My next moves were quick and purposeful; all the while my head was frantic and chaotic. I hear commotion behind me and someone in a white coat slides in to take my place without either of us saying a word or skipping a compression. Joe had been my patient the last three days, and as most do, I built a relationship with him as his patient care technician.

There is a relationship with patients that is brought to another level when you are their physician assistant. You have a level of knowledge, and expertise that your patients trust you enough to come to you when they are sick and at their worst. There is an understanding of when you are in my care I will do everything possible to get you better. To gain this trust and connectivity along with the expertise are my motivation. Give me your hardships and I will give you rest.

In order to build these relationships there needs to be a strong foundation and basic understanding of emotions and effective communication. One of the first places I started to assemble my foundation was my first job as a certified nursing assistant, CNA, in a locked unit for dementia and alzheimer patients.

I learned everyone has a past, a family, and a story to tell, even if they cannot remember it. One develops tenderness when caring for someone who can no longer care for themselves, but understands they were once independent, strong, and capable.

A concern for their well being during these difficult years of their life develops along with compassion to give them the best care you capable of. There are times when you are caring for someone who is shouting at you, or laughing for no reason, or in hysterics. What I learned is there are messages in this, and knowing the person is knowing how to break this down to get at what they are truly telling you.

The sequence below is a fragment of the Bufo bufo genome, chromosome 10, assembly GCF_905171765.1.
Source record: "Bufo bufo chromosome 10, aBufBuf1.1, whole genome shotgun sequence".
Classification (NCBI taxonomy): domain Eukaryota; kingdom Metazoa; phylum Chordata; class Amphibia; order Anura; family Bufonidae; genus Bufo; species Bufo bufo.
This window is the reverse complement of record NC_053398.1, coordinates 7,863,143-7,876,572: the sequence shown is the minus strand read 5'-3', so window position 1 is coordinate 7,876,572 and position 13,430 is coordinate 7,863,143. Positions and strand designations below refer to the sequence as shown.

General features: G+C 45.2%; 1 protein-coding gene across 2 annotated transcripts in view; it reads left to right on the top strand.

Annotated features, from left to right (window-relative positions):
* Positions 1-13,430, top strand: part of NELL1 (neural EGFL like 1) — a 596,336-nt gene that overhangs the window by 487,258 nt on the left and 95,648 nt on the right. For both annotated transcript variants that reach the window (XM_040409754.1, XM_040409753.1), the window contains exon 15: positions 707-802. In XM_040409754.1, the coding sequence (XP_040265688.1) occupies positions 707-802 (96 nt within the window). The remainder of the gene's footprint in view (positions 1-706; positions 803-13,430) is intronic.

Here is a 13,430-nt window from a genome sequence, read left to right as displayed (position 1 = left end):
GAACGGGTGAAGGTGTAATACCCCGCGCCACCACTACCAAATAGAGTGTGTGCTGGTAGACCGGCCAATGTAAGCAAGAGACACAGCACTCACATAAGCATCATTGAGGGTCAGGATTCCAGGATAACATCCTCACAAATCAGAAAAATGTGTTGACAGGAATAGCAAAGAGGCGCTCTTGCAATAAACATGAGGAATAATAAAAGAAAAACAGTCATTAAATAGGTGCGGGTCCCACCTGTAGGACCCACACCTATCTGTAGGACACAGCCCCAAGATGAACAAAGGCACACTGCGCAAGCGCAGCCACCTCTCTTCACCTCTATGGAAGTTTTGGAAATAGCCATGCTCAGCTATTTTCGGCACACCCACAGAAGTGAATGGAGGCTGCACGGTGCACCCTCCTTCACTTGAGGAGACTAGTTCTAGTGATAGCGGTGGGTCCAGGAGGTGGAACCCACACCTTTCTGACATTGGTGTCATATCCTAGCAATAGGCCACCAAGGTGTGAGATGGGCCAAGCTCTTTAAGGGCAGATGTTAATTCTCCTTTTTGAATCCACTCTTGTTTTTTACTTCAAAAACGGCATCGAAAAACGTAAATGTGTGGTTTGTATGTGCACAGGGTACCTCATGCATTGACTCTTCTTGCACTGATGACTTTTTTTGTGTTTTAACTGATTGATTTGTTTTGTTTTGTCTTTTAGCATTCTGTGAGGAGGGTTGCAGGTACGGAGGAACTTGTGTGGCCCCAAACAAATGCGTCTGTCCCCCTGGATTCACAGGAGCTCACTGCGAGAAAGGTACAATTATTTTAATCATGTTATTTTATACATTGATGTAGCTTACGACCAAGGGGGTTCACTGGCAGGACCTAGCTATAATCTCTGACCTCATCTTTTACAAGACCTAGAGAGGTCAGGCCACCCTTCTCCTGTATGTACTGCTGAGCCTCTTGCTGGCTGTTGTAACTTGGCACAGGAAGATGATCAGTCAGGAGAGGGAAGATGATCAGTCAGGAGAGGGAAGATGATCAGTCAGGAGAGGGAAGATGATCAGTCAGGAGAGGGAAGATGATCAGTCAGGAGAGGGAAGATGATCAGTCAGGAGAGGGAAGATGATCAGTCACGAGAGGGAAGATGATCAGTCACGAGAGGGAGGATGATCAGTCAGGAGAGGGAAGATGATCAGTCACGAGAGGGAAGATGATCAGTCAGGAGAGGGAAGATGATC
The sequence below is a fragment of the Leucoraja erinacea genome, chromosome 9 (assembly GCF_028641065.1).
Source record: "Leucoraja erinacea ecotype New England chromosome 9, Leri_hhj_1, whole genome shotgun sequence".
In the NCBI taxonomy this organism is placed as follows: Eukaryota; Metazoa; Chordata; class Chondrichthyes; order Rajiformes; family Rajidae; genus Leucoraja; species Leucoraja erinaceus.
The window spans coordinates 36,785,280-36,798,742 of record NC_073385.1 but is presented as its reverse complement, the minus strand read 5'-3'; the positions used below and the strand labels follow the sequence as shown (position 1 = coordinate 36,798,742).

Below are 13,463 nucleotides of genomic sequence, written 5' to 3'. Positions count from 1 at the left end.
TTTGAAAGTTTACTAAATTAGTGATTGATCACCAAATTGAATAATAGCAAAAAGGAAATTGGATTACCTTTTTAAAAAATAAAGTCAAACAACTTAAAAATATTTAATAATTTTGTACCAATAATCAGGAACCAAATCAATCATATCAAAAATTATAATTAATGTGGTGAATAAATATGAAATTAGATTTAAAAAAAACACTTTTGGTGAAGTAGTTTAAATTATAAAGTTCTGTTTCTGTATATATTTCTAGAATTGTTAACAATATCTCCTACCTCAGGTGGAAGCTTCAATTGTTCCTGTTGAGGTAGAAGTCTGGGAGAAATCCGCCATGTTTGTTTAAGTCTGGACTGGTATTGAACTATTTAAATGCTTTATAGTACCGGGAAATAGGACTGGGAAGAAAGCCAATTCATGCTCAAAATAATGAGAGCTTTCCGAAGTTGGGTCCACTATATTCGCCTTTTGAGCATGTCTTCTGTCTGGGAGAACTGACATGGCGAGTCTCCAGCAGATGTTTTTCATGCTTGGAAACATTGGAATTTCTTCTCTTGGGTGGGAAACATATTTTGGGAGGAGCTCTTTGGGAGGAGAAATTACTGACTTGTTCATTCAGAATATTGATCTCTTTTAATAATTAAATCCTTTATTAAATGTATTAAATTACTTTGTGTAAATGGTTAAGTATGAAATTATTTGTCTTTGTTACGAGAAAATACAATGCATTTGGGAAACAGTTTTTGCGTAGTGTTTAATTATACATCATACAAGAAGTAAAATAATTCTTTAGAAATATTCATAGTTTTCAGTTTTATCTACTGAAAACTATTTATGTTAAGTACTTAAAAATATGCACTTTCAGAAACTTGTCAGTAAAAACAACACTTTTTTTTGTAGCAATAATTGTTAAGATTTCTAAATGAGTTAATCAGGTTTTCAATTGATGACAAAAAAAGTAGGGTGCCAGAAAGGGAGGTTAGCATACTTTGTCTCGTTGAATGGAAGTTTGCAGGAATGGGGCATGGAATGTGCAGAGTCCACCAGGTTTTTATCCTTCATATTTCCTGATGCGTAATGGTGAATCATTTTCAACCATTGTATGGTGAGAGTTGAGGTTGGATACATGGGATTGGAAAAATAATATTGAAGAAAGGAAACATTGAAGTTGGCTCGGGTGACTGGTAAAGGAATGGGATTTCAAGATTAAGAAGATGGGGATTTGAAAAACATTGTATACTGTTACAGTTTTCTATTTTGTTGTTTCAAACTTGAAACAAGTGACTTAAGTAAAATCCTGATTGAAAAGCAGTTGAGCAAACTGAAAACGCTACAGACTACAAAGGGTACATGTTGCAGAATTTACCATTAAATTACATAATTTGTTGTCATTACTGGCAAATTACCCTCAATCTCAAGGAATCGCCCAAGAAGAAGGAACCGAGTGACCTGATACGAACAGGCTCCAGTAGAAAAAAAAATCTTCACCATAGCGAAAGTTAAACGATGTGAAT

I spent time abroad in Kenya helping a local community build a new school, where I saw destitution, the effects of poverty, and disease. To see underneath ones circumstances was something I came to understand in order to have a real connection and understanding of the people we were helping.

There is so much more to a person then their day to day life, there is a history, there are dreams, there is struggle, there is a fire to live and provide for themselves and families. There was a moment where girls my age were admiring my hair and clothes that I realized we are no different. It dawned on me that their circumstance of no shelter, scarce food, and little education could very well be mine. I started to try and understand their feelings and situations, which opened a new world of rapport and exchange between us.

I experience patients from all walks and paths of life, all with different stories and different reasons that bring them to our floor. Where the nursing home taught the importance of the connection between care provider and patient, VM showed me the critical need to be able to operate in a highly dynamic and intense environment. Where prioritizing tasks, effective communication, and team work were an absolute job essential. I have no doubt that these skills will translate seamlessly into being a physician assistant.